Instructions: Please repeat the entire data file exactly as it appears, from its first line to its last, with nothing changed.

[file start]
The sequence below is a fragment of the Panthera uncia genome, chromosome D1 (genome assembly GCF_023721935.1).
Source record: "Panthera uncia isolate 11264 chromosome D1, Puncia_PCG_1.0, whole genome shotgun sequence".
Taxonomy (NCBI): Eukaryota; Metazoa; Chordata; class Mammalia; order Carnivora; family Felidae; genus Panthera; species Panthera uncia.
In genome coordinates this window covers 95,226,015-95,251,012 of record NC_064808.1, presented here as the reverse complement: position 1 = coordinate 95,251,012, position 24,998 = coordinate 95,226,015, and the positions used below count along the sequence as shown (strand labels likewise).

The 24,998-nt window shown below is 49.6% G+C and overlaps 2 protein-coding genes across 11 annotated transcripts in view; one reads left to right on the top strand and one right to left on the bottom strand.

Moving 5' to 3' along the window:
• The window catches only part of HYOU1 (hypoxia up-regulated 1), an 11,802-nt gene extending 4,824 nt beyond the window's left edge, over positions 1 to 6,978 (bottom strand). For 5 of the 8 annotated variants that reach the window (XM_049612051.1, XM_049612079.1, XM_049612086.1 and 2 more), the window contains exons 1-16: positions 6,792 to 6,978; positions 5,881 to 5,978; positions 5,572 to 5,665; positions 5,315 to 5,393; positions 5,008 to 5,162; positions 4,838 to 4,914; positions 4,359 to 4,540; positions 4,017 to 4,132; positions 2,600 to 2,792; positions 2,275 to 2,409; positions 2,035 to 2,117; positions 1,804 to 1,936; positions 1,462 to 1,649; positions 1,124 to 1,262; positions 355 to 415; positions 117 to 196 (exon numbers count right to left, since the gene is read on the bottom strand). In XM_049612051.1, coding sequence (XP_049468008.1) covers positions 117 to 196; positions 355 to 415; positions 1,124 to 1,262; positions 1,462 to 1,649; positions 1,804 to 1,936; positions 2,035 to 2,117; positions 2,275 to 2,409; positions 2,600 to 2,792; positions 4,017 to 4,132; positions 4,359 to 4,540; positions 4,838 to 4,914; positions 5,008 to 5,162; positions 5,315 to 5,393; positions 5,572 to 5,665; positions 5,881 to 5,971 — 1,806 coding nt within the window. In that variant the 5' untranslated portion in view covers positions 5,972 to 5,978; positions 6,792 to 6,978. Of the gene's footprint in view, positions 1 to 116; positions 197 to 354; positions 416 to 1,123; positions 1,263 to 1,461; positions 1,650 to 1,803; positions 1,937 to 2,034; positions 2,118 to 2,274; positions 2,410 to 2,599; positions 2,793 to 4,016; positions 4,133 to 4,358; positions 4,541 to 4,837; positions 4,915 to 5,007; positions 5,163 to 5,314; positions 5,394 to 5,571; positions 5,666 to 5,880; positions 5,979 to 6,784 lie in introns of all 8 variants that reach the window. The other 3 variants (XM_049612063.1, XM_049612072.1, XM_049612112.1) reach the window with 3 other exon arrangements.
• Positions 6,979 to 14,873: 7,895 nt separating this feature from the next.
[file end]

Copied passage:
The sequence below is a fragment of the Panthera uncia genome, chromosome D1 (genome assembly GCF_023721935.1).
Source record: "Panthera uncia isolate 11264 chromosome D1, Puncia_PCG_1.0, whole genome shotgun sequence".
Taxonomy (NCBI): Eukaryota; Metazoa; Chordata; class Mammalia; order Carnivora; family Felidae; genus Panthera; species Panthera uncia.
In genome coordinates this window covers 95,226,015-95,251,012 of record NC_064808.1, presented here as the reverse complement: position 1 = coordinate 95,251,012, position 24,998 = coordinate 95,226,015, and the positions used below count along the sequence as shown (strand labels likewise).

The 24,998-nt window shown below is 49.6% G+C and overlaps 2 protein-coding genes across 11 annotated transcripts in view; one reads left to right on the top strand and one right to left on the bottom strand.

Moving 5' to 3' along the window:
• The window catches only part of HYOU1 (hypoxia up-regulated 1), an 11,802-nt gene extending 4,824 nt beyond the window's left edge, over positions 1 to 6,978 (bottom strand). For 5 of the 8 annotated variants that reach the window (XM_049612051.1, XM_049612079.1, XM_049612086.1 and 2 more), the window contains exons 1-16: positions 6,792 to 6,978; positions 5,881 to 5,978; positions 5,572 to 5,665; positions 5,315 to 5,393; positions 5,008 to 5,162; positions 4,838 to 4,914; positions 4,359 to 4,540; positions 4,017 to 4,132; positions 2,600 to 2,792; positions 2,275 to 2,409; positions 2,035 to 2,117; positions 1,804 to 1,936; positions 1,462 to 1,649; positions 1,124 to 1,262; positions 355 to 415; positions 117 to 196 (exon numbers count right to left, since the gene is read on the bottom strand). In XM_049612051.1, coding sequence (XP_049468008.1) covers positions 117 to 196; positions 355 to 415; positions 1,124 to 1,262; positions 1,462 to 1,649; positions 1,804 to 1,936; positions 2,035 to 2,117; positions 2,275 to 2,409; positions 2,600 to 2,792; positions 4,017 to 4,132; positions 4,359 to 4,540; positions 4,838 to 4,914; positions 5,008 to 5,162; positions 5,315 to 5,393; positions 5,572 to 5,665; positions 5,881 to 5,971 — 1,806 coding nt within the window. In that variant the 5' untranslated portion in view covers positions 5,972 to 5,978; positions 6,792 to 6,978. Of the gene's footprint in view, positions 1 to 116; positions 197 to 354; positions 416 to 1,123; positions 1,263 to 1,461; positions 1,650 to 1,803; positions 1,937 to 2,034; positions 2,118 to 2,274; positions 2,410 to 2,599; positions 2,793 to 4,016; positions 4,133 to 4,358; positions 4,541 to 4,837; positions 4,915 to 5,007; positions 5,163 to 5,314; positions 5,394 to 5,571; positions 5,666 to 5,880; positions 5,979 to 6,784 lie in introns of all 8 variants that reach the window. The other 3 variants (XM_049612063.1, XM_049612072.1, XM_049612112.1) reach the window with 3 other exon arrangements.
• Positions 6,979 to 14,873: 7,895 nt separating this feature from the next.